This time, though, I was watching to see if he would apologize or defend the tweet. He didn’t even address it, but he had George Takei as a guest, and I adore George Takei.

I don’t ignore him enough to forget why I was watching, so I decided to be wary of Maher, applaud him when he deserves it, but be ready to call him out when he crosses the line again. I was giving him a third and final chance and he blew it.

Two weeks ago, he closed off his show, as he always does, with New Rules, a comedy bit that is usually quite insightful and funny. This time, though, it was neither.

He started off by making a point that it is easier to poke fun at Christianity than Islam in a Western context. Fine, it is. But Christianity is the dominant religion in the West, and the same point was much funnier when South Park made it.

If he had left it at that, then fine, boring but fine. But instead, he proceeded to make an argument that you can’t call yourself liberal if you don’t speak out against Islam. Here it is, if you want to watch for yourself:

Forget for a moment that no one made this guy the arbiter of what is liberal or progressive, just what does he mean by speaking out against Islam? If he’s referring to objecting to extremism, then fine, religious extremism is a bad thing regardless of the religion, but that’s not what he means.

The following week, the topic came up in the panel section of his show. It had to. The comments had caused such a stink that even Reza Aslan, noted religious scholar, progressive and practicing Muslim appeared on CNN and deflated the argument.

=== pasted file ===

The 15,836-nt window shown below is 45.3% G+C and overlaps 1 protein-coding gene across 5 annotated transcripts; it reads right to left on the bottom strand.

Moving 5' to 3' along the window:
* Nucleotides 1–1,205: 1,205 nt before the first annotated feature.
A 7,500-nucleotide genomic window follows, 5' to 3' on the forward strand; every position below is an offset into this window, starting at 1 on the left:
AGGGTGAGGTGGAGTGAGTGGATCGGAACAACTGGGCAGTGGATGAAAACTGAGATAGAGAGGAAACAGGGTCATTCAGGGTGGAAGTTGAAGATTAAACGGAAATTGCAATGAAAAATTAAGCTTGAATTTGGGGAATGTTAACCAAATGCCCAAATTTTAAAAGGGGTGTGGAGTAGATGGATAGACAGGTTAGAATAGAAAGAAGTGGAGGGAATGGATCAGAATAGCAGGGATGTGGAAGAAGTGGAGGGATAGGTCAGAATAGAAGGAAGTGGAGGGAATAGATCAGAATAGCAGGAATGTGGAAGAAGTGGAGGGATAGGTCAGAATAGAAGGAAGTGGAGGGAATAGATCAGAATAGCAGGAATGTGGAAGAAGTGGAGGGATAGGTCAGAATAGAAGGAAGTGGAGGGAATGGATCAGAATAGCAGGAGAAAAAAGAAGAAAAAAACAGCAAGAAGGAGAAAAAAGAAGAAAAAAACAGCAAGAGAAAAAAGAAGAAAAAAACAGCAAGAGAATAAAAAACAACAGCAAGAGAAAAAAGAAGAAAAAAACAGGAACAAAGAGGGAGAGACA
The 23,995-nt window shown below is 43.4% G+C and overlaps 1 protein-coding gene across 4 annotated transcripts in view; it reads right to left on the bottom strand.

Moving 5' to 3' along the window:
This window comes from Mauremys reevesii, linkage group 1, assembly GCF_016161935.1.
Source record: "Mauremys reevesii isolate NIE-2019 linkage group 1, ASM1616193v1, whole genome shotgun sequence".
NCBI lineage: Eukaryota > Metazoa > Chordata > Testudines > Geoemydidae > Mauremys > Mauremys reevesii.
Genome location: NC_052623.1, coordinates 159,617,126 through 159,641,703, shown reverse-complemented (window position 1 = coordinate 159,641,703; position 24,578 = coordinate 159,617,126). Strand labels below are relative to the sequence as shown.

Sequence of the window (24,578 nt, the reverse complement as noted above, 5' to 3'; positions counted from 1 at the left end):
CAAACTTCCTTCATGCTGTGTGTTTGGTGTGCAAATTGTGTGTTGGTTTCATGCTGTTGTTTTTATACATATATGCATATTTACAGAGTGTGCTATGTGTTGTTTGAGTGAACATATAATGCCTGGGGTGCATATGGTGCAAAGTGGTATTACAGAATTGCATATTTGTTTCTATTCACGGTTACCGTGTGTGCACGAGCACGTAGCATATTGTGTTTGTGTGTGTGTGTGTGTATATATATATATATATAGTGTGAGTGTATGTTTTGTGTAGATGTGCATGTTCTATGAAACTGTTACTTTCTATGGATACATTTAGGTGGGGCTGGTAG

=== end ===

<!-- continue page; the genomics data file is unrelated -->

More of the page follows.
In the discussion on HBO, Maher made it clear that he was, in fact, talking about condemning the religion as a whole. Another panelist, Sam Harris, clarified even more by trying to argue that Islamic extremism wasn’t the exception but rather the rule.

I would have called bullshit and bigotry, but fortunately Ben Affleck did it for me. That’s right, an uber-mainstream, Hollywood A-lister who was on the show primarily to plug a movie called the host a racist. Give it a watch:

To paraphrase Michael Moore, one of Maher’s celebrity leftist friends: “When progressive scholars and Batman are against you, Mr. Maher, you just might be a bigot.” Moreover, you’re probably not a liberal at all.

What’s so liberal about telling people what they can and can’t believe? As an agnostic who also thinks, I find Maher’s comments offensive, and worse, ignorant.

When supposed progressive allies start sounding like the radical right they claim to despise, it’s time to move on.

No, I don’t want people to boycott HBO; I need my John Oliver and Game of Thrones as much as you. I also don’t think guests should refuse to appear on Real Time, as long as they make sure to call Maher out when needed, just like Affleck did.

I do think it’s time the progressive left realizes that a bigot is a bigot. Maher and his ilk aren’t allies, despite making good points from time to time.

Bill Maher, we’re done!